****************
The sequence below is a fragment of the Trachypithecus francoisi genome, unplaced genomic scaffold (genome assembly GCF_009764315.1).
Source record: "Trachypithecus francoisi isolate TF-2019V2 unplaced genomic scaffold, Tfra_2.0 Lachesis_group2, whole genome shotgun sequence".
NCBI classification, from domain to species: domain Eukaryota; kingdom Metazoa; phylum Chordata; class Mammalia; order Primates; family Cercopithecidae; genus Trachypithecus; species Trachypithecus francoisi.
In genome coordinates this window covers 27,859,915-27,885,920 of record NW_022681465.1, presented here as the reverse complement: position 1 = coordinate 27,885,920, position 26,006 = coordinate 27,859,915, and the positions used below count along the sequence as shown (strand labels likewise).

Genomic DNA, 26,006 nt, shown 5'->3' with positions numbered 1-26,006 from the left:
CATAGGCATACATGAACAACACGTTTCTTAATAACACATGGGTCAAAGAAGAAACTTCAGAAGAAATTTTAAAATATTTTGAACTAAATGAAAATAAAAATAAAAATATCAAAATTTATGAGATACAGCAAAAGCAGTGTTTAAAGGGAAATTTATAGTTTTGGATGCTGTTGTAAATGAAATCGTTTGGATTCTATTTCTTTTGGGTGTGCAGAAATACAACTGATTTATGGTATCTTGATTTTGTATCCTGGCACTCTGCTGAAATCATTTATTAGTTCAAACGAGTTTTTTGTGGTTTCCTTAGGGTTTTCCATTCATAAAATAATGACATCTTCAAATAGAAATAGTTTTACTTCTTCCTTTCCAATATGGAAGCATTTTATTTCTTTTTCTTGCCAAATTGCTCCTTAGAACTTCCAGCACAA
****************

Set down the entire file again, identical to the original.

The sequence below is a fragment of the Trachypithecus francoisi genome, unplaced genomic scaffold (genome assembly GCF_009764315.1).
Source record: "Trachypithecus francoisi isolate TF-2019V2 unplaced genomic scaffold, Tfra_2.0 Lachesis_group2, whole genome shotgun sequence".
NCBI classification, from domain to species: domain Eukaryota; kingdom Metazoa; phylum Chordata; class Mammalia; order Primates; family Cercopithecidae; genus Trachypithecus; species Trachypithecus francoisi.
In genome coordinates this window covers 27,859,915-27,885,920 of record NW_022681465.1, presented here as the reverse complement: position 1 = coordinate 27,885,920, position 26,006 = coordinate 27,859,915, and the positions used below count along the sequence as shown (strand labels likewise).

Genomic DNA, 26,006 nt, shown 5'->3' with positions numbered 1-26,006 from the left:
CATAGGCATACATGAACAACACGTTTCTTAATAACACATGGGTCAAAGAAGAAACTTCAGAAGAAATTTTAAAATATTTTGAACTAAATGAAAATAAAAATAAAAATATCAAAATTTATGAGATACAGCAAAAGCAGTGTTTAAAGGGAAATTTATAGTTTTGGATGCTGTTGTAAATGAAATCGTTTGGATTCTATTTCTTTTGGGTGTGCAGAAATACAACTGATTTATGGTATCTTGATTTTGTATCCTGGCACTCTGCTGAAATCATTTATTAGTTCAAACGAGTTTTTTGTGGTTTCCTTAGGGTTTTCCATTCATAAAATAATGACATCTTCAAATAGAAATAGTTTTACTTCTTCCTTTCCAATATGGAAGCATTTTATTTCTTTTTCTTGCCAAATTGCTCCTTAGAACTTCCAGCACAA